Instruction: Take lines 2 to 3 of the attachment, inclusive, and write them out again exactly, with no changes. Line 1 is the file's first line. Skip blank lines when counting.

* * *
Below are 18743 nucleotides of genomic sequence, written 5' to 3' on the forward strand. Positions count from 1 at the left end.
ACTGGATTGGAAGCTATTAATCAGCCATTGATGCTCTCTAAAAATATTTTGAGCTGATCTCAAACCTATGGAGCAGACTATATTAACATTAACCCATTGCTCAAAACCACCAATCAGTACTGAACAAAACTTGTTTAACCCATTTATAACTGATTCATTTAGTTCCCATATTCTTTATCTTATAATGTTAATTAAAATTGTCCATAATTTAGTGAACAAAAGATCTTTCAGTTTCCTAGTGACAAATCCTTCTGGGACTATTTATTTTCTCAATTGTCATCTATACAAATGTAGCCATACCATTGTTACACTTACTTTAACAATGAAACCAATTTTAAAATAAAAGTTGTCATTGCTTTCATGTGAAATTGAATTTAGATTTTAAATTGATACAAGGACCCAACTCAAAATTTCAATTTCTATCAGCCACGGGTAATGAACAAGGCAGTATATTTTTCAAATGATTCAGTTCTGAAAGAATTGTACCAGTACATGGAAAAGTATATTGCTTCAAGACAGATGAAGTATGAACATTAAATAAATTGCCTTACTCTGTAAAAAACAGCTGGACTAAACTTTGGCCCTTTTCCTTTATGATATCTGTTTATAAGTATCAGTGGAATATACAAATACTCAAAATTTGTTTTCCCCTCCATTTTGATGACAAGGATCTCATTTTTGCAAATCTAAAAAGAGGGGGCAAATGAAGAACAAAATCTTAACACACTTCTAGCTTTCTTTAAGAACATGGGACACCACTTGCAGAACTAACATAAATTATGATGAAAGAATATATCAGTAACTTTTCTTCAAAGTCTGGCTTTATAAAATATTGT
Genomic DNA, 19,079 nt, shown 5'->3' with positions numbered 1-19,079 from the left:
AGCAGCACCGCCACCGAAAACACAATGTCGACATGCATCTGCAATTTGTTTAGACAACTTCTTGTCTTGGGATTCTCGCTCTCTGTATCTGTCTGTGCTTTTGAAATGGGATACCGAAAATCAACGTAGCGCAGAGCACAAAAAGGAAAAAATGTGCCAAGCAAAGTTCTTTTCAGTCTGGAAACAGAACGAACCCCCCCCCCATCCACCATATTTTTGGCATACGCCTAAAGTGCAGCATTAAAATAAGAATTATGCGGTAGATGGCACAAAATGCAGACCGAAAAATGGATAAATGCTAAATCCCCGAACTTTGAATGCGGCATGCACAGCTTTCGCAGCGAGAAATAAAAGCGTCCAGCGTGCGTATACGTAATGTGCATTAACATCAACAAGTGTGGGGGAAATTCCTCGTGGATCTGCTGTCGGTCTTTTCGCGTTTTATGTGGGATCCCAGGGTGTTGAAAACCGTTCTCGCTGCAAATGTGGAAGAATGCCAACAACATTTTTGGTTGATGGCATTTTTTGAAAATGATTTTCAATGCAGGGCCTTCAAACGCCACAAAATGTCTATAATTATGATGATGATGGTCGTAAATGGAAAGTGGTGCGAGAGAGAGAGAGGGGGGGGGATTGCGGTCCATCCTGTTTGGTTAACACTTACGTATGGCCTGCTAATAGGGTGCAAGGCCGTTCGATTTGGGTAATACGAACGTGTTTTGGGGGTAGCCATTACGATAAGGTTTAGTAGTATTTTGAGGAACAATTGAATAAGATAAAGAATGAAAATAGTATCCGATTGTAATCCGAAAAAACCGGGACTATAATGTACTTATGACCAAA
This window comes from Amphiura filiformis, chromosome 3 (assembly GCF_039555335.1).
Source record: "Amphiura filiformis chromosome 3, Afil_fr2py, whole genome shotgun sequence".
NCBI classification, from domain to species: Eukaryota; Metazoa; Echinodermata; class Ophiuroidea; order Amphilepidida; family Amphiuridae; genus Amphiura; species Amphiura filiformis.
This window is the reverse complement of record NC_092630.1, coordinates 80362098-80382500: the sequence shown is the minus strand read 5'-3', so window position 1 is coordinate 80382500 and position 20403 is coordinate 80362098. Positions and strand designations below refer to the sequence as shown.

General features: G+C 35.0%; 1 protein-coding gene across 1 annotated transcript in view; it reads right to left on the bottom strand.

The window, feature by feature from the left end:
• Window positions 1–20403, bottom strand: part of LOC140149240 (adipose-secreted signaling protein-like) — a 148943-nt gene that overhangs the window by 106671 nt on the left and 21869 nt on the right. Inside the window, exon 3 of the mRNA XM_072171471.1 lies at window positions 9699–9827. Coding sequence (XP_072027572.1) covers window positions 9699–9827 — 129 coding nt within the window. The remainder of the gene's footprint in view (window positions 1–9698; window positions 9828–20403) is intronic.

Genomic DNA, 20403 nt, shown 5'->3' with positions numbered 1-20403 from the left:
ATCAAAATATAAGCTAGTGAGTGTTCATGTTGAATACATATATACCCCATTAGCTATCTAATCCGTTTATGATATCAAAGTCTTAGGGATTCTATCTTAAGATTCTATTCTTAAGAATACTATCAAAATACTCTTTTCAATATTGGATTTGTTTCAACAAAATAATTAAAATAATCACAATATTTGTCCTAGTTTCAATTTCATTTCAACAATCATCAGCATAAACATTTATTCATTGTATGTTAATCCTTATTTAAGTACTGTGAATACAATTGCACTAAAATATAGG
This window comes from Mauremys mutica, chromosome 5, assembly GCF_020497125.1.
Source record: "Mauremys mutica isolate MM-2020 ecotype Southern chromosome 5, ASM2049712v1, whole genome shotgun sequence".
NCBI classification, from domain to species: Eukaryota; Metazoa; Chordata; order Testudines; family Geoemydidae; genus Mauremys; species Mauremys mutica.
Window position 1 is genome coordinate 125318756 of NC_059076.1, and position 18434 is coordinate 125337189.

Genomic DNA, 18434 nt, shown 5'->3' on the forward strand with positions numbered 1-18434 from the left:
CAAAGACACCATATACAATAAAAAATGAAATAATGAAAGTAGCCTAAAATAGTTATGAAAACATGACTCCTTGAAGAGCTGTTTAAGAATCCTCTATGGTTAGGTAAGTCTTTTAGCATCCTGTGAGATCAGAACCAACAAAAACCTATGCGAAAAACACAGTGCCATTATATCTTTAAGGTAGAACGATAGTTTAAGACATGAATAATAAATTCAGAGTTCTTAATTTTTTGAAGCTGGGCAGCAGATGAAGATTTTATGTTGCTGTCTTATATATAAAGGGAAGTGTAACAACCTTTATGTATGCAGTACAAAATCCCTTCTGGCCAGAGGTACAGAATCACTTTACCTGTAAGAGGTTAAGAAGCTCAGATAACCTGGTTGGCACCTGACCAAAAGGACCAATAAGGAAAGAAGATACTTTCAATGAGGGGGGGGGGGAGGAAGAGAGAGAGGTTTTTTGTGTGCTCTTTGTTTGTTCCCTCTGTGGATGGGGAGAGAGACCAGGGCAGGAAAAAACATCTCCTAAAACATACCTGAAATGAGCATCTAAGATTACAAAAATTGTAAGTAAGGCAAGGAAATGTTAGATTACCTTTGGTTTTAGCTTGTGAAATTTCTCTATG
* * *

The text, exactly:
ACTGGATTGGAAGCTATTAATCAGCCATTGATGCTCTCTAAAAATATTTTGAGCTGATCTCAAACCTATGGAGCAGACTATATTAACATTAACCCATTGCTCAAAACCACCAATCAGTACTGAACAAAACTTGTTTAACCCATTTATAACTGATTCATTTAGTTCCCATATTCTTTATCTTATAATGTTAATTAAAATTGTCCATAATTTAGTGAACAAAAGATCTTTCAGTTTCCTAGTGACAAATCCTTCTGGGACTATTTATTTTCTCAATTGTCATCTATACAAATGTAGCCATACCATTGTTACACTTACTTTAACAATGAAACCAATTTTAAAATAAAAGTTGTCATTGCTTTCATGTGAAATTGAATTTAGATTTTAAATTGATACAAGGACCCAACTCAAAATTTCAATTTCTATCAGCCACGGGTAATGAACAAGGCAGTATATTTTTCAAATGATTCAGTTCTGAAAGAATTGTACCAGTACATGGAAAAGTATATTGCTTCAAGACAGATGAAGTATGAACATTAAATAAATTGCCTTACTCTGTAAAAAACAGCTGGACTAAACTTTGGCCCTTTTCCTTTATGATATCTGTTTATAAGTATCAGTGGAATATACAAATACTCAAAATTTGTTTTCCCCTCCATTTTGATGACAAGGATCTCATTTTTGCAAATCTAAAAAGAGGGGGCAAATGAAGAACAAAATCTTAACACACTTCTAGCTTTCTTTAAGAACATGGGACACCACTTGCAGAACTAACATAAATTATGATGAAAGAATATATCAGTAACTTTTCTTCAAAGTCTGGCTTTATAAAATATTGT
Genomic DNA, 19,079 nt, shown 5'->3' with positions numbered 1-19,079 from the left: